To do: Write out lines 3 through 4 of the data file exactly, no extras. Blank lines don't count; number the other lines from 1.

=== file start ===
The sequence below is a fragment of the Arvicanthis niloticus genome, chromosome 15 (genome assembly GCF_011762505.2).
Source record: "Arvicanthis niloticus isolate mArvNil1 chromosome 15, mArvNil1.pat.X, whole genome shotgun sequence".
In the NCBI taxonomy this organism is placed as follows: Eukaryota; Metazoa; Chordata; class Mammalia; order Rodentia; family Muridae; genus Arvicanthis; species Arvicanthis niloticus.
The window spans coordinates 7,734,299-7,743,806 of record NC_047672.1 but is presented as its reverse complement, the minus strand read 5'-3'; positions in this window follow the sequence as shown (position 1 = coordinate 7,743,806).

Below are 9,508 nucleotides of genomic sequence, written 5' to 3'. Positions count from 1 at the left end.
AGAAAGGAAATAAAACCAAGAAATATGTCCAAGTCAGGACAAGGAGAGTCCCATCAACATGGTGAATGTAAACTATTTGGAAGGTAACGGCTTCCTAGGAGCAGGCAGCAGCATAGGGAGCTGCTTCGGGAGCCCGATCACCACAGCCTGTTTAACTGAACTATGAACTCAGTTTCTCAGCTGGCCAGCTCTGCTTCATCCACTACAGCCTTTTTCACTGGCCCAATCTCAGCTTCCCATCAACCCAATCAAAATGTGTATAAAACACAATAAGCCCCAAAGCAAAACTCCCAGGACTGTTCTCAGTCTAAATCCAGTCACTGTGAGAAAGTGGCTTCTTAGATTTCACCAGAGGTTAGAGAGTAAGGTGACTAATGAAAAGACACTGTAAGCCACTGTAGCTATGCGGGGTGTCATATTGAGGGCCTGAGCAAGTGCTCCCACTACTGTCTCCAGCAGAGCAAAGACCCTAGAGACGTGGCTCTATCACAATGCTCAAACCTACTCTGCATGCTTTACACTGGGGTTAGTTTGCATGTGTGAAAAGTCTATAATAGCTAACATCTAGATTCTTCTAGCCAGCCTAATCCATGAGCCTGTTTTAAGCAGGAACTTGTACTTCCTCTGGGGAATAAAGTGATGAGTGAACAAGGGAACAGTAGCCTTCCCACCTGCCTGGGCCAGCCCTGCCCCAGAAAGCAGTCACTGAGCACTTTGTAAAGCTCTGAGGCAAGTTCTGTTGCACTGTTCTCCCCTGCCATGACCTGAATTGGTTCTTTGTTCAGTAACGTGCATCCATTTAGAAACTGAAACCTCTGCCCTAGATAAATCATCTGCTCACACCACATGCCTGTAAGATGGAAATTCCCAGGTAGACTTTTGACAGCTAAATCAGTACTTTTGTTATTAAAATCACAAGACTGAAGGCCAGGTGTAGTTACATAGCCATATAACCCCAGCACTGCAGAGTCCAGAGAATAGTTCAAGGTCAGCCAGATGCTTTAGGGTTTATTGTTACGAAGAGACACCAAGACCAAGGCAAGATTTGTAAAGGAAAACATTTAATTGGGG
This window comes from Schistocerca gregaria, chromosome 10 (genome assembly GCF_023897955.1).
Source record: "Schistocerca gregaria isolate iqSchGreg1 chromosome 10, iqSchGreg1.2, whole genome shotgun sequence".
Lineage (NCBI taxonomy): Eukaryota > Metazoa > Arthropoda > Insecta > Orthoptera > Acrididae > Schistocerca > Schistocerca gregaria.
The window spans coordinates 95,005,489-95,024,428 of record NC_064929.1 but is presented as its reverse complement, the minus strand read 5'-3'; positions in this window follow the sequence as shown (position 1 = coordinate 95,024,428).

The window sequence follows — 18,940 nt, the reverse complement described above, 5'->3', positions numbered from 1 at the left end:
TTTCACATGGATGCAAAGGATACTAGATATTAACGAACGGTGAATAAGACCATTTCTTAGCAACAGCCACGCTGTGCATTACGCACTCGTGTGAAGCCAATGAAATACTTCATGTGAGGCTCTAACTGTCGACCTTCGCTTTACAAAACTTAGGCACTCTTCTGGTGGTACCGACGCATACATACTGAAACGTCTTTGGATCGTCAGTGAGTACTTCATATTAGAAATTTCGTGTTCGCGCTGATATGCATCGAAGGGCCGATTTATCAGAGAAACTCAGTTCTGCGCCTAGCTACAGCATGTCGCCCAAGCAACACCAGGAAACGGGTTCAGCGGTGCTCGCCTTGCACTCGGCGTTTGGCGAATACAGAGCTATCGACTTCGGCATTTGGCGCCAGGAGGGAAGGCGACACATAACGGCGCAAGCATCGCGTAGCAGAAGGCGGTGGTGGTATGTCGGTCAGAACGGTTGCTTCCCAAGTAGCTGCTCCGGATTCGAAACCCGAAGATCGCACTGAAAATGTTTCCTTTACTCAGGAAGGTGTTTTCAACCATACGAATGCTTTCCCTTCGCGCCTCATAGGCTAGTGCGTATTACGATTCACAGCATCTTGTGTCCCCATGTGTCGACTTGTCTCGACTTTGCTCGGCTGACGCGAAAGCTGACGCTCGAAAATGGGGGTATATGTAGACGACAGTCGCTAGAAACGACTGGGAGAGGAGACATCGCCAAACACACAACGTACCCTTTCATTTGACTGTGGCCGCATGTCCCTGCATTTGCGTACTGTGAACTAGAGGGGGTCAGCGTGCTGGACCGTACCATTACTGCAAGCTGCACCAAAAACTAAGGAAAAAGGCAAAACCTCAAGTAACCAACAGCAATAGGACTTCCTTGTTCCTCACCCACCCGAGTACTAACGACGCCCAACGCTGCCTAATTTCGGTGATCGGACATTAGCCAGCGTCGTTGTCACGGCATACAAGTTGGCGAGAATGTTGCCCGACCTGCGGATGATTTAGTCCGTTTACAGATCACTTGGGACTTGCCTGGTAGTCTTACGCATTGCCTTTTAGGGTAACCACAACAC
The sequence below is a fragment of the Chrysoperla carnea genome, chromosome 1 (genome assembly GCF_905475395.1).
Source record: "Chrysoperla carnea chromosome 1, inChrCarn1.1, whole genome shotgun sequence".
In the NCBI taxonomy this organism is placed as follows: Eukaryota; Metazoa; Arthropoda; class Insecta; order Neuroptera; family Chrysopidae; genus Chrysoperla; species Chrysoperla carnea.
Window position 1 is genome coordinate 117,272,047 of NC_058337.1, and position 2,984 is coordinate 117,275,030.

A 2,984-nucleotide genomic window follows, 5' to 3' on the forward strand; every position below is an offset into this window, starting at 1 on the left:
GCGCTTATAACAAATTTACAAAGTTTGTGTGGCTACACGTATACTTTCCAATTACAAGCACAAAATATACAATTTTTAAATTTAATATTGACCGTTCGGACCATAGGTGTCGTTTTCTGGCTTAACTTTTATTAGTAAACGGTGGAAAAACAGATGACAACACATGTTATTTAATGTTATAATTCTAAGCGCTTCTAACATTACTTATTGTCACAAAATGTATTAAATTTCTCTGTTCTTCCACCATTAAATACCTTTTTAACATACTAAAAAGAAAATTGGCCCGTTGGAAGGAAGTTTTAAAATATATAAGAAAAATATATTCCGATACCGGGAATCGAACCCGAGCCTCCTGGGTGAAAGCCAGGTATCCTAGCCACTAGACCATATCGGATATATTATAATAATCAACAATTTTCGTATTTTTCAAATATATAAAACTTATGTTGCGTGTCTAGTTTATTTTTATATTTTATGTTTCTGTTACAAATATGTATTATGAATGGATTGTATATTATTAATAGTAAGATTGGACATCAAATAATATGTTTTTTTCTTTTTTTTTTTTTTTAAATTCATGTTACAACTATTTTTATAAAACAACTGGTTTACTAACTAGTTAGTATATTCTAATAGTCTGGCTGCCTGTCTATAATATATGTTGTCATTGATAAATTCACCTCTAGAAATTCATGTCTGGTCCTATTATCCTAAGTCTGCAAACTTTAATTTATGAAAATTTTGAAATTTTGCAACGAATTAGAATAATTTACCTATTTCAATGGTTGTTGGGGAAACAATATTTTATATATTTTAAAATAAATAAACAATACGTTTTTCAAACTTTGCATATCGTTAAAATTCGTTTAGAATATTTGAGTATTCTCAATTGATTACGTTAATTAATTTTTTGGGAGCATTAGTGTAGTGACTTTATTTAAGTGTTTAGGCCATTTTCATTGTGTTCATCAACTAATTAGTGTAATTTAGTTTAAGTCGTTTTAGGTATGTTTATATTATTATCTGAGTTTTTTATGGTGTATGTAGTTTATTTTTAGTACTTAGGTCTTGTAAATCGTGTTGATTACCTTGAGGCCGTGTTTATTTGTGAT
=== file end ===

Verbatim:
In the NCBI taxonomy this organism is placed as follows: Eukaryota; Metazoa; Chordata; class Mammalia; order Rodentia; family Muridae; genus Arvicanthis; species Arvicanthis niloticus.
The window spans coordinates 7,734,299-7,743,806 of record NC_047672.1 but is presented as its reverse complement, the minus strand read 5'-3'; positions in this window follow the sequence as shown (position 1 = coordinate 7,743,806).